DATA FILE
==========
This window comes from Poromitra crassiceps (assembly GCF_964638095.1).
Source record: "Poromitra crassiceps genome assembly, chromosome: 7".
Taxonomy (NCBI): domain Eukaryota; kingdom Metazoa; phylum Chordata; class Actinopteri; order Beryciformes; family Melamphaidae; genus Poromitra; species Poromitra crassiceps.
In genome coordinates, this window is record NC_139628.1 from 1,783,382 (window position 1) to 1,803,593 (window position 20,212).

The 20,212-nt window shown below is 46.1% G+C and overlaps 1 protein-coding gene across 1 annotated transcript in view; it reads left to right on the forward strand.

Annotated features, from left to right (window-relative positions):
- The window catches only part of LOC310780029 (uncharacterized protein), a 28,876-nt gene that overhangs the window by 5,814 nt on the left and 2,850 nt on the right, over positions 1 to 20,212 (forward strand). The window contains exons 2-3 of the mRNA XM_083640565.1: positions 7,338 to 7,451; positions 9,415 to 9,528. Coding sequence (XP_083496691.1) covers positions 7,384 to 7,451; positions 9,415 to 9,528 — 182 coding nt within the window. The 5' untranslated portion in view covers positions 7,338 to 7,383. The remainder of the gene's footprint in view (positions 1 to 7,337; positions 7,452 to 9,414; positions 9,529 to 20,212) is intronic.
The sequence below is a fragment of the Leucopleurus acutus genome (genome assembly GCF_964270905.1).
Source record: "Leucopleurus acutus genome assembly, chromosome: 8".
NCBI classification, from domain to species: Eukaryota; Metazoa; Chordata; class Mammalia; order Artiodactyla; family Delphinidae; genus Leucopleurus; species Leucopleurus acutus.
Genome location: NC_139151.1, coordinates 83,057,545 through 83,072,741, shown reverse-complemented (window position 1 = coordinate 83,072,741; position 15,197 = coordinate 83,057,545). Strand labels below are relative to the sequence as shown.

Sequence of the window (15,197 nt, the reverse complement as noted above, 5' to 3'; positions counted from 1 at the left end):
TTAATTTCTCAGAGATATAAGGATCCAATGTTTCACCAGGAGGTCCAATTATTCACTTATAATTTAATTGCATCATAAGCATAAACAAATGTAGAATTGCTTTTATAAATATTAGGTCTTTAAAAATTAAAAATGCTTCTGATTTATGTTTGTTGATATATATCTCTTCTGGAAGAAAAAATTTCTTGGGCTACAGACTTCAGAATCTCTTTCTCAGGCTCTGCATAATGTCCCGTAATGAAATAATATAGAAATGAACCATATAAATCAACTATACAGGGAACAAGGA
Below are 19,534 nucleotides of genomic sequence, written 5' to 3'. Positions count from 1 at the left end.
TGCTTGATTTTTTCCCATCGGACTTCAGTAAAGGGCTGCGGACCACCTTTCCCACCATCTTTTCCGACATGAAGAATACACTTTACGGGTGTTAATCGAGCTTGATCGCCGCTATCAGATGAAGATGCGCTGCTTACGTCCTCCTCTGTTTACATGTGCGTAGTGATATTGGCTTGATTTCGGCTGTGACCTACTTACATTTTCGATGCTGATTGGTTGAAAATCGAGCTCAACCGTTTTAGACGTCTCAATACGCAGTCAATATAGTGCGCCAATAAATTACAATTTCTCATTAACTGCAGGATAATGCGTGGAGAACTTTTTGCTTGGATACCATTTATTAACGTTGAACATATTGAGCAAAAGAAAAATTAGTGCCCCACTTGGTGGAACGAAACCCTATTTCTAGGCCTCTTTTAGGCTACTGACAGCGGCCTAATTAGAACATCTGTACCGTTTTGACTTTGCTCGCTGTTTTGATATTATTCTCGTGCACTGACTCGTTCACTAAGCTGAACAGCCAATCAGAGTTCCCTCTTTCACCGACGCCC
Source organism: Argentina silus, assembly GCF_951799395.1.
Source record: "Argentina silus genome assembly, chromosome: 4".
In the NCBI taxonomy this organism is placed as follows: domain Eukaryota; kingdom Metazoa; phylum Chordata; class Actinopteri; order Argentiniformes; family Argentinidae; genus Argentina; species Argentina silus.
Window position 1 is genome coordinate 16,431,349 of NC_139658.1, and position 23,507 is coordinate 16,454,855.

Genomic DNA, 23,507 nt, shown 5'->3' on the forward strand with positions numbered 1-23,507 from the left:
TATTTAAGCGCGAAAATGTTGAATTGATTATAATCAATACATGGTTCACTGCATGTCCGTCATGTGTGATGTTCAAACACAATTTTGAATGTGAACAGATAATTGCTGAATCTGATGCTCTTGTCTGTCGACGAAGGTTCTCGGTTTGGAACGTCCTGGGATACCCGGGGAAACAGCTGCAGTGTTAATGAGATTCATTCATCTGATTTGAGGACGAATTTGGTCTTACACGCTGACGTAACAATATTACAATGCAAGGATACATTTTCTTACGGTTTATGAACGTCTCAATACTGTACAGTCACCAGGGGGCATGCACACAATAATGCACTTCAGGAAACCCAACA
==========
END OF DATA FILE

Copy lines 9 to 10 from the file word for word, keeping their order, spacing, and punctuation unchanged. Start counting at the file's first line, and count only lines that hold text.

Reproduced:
Source record: "Leucopleurus acutus genome assembly, chromosome: 8".
NCBI classification, from domain to species: Eukaryota; Metazoa; Chordata; class Mammalia; order Artiodactyla; family Delphinidae; genus Leucopleurus; species Leucopleurus acutus.